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One of the most frightening aspects about having heart failure is that it can lead to premature death. The increased death rate among people with heart failure is in part caused by the tendency of those with heart failure to develop abnormal heart rhythms.
Some people with heart failure die suddenly from abnormal rapid heart rhythms (called ventricular tachycardia or ventricular fibrillation) that begin in the damaged muscle of the heart. These abnormal rapid heart rhythms are dangerous, because they start without warning and dramatically reduce the heart's ability to pump blood. If the abnormal rhythm does not stop on its own after a short period of time, death results from reduced blood flow to the brain and vital organs.
Beta-blockers have been proved to increase the survival of people with heart failure. It is not entirely clear how this occurs, but it is suspected that a major factor is their ability to prevent ventricular arrhythmias. Beta-blockers can be very effective at preventing single abnormal beats of the heart muscle, called premature ventricular contractions, which experts think are a common trigger of ventricular arrhythmias. These beneficial effects have been observed for essentially all beta-blockers. The ability of beta-blockers to prevent ventricular arrhythmias further emphasizes why all people with heart failure should be taking them.
Of equal importance, beta-blockers do not have any proarrhythmic effects, even in people with very abnormal left ventricular function. When a medicine increases the occurrence of arrhythmias, it is said to have a "proarrhythmic" effect.
Amiodarone is an antiarrhythmic medicine. Amiodarone may not be useful for everyone with heart failure. Although amiodarone may prevent abnormal heart rhythms, it has not been shown to lengthen the lives of people with heart failure.1 Also, amiodarone has many side effects. Your doctor will help you decide whether taking amiodarone is right for you. Your heart rhythm may be monitored continuously for a 24- or 48-hour period using a Holter monitor. If you take amiodarone, you will need to see your doctor periodically to find out whether you are developing any side effects.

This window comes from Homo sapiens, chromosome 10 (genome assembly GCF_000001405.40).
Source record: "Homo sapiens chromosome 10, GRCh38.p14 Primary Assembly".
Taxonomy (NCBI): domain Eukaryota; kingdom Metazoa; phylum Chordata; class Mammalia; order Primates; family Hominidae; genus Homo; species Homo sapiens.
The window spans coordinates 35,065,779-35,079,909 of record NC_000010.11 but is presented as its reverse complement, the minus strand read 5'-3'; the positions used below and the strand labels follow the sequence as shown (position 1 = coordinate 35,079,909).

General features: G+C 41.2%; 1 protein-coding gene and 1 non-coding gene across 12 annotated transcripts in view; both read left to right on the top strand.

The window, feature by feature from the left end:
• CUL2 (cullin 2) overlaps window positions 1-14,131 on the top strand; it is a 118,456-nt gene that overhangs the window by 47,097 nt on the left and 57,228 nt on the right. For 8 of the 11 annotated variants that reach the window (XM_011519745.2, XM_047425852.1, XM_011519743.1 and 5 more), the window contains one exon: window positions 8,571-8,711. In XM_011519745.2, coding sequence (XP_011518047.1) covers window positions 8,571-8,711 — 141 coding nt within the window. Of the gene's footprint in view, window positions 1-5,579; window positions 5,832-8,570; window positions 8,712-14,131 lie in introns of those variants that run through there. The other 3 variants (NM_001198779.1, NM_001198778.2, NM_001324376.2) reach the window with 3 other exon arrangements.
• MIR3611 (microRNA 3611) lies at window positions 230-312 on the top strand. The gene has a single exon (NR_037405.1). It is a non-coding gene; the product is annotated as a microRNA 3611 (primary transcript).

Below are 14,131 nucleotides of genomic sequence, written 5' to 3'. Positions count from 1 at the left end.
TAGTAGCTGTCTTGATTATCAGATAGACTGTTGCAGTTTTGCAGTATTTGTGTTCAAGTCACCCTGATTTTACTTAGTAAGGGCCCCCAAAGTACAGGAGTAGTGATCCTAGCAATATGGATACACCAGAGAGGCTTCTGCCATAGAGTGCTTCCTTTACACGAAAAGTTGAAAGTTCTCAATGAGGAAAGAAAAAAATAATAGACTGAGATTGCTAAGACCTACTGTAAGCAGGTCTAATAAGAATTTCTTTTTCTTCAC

You may take amiodarone if you have an implantable cardioverter-defibrillator (ICD), a device that is implanted in your chest to control your heart rhythm. This device is an alternative to or an addition to antiarrhythmic medicines such as amiodarone. Amiodarone is used so that you will need fewer shocks from the ICD to control your heart.
- Roy D, et al. (2008). Rhythm control versus rate control for atrial fibrillation and heart failure. New England Journal of Medicine, 358(25): 2667–2677.
Other Works Consulted
- Hunt SA, et al. (2009). 2009 focused update incorporated into the ACC/AHA 2005 guidelines for the diagnosis and management of heart failure in adults. A report of the American College of Cardiology Foundation/American Heart Association Task Force on Practice Guidelines. Circulation, 119(14): e391–e479.
- McKelvie R (2011). Heart failure, search date August 2010. BMJ Clinical Evidence. Available online: http://www.clinicalevidence.com.
|Primary Medical Reviewer||Rakesh K. Pai, MD, FACC - Cardiology, Electrophysiology|
|Specialist Medical Reviewer||Margaret Hetherington, PHM, BsC - Pharmacy|
|Last Revised||April 26, 2012|
Last Revised: April 26, 2012
Author: Healthwise Staff
Medical Review: Rakesh K. Pai, MD, FACC - Cardiology, Electrophysiology & Margaret Hetherington, PHM, BsC - Pharmacy
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